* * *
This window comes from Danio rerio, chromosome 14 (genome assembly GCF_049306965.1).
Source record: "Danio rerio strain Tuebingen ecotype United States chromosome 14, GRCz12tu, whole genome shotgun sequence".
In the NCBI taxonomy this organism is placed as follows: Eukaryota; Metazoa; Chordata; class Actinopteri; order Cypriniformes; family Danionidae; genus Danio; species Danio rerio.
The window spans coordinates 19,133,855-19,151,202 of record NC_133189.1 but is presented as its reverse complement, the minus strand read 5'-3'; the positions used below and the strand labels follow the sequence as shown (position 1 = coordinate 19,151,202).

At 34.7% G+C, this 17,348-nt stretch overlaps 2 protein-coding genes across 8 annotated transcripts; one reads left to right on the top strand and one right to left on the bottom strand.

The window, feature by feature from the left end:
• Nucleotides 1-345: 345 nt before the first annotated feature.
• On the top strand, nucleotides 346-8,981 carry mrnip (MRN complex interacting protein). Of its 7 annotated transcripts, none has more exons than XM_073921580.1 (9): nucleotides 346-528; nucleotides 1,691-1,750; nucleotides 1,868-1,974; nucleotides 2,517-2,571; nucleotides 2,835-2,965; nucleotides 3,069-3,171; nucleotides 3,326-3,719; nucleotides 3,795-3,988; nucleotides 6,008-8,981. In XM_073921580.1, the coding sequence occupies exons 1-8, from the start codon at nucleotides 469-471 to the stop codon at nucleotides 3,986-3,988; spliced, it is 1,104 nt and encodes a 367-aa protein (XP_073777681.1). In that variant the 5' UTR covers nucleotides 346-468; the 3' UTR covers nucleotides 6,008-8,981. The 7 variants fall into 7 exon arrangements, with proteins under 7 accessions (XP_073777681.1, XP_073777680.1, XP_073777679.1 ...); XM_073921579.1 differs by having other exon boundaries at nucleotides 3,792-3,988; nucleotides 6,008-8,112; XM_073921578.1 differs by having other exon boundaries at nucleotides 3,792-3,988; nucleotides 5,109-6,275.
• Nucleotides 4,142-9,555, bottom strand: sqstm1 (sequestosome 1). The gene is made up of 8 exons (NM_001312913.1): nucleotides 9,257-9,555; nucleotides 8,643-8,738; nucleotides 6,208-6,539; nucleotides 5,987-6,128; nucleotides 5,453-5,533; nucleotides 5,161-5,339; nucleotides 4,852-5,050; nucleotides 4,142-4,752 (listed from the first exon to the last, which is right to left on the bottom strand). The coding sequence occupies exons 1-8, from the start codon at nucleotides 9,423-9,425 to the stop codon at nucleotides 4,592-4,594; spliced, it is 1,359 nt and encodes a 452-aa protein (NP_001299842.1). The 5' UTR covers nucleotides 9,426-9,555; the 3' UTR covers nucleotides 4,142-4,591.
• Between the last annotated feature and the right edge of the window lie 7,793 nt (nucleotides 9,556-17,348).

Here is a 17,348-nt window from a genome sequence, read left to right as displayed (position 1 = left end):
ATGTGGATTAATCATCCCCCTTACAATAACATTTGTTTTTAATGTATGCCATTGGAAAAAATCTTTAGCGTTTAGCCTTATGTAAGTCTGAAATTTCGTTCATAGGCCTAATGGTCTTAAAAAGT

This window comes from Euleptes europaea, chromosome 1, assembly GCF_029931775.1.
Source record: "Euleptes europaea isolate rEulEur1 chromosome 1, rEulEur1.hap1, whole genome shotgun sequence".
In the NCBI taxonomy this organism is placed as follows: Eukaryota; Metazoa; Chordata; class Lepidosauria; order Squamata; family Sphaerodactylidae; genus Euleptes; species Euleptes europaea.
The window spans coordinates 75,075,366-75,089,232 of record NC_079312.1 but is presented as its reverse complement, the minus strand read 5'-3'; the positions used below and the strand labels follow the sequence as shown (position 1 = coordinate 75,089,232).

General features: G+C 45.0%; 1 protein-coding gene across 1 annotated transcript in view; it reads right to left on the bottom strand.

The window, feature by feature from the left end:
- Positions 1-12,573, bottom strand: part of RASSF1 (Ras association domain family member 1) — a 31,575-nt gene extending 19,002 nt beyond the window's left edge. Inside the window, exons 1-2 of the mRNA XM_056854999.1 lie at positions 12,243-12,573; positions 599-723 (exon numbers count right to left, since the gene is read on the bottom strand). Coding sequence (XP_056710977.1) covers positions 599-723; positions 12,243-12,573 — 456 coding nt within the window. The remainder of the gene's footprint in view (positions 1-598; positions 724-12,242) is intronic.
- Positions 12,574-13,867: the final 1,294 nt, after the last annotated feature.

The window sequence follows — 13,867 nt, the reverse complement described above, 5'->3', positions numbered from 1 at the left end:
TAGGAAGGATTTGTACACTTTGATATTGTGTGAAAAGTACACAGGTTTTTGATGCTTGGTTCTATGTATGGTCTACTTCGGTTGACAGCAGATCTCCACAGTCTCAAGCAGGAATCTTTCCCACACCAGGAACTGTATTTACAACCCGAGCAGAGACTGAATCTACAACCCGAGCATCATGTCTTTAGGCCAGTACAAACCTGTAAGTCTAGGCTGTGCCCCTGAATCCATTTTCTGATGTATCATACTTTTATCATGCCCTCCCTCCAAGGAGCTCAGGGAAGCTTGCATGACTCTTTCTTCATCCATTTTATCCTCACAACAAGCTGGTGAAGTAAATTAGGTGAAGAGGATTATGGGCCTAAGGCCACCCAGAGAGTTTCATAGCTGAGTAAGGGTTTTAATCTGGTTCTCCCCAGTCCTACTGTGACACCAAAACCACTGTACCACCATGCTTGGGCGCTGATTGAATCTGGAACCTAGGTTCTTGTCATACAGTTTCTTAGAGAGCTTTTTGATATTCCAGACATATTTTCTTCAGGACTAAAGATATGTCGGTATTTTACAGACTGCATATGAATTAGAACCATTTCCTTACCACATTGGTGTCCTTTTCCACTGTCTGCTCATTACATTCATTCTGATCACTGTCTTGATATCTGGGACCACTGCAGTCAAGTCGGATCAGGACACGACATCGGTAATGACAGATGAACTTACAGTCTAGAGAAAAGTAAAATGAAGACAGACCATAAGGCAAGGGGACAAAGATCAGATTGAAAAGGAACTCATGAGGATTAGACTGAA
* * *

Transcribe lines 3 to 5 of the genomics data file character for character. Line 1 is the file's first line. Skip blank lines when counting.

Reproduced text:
In the NCBI taxonomy this organism is placed as follows: Eukaryota; Metazoa; Chordata; class Actinopteri; order Cypriniformes; family Danionidae; genus Danio; species Danio rerio.
The window spans coordinates 19,133,855-19,151,202 of record NC_133189.1 but is presented as its reverse complement, the minus strand read 5'-3'; the positions used below and the strand labels follow the sequence as shown (position 1 = coordinate 19,151,202).

At 34.7% G+C, this 17,348-nt stretch overlaps 2 protein-coding genes across 8 annotated transcripts; one reads left to right on the top strand and one right to left on the bottom strand.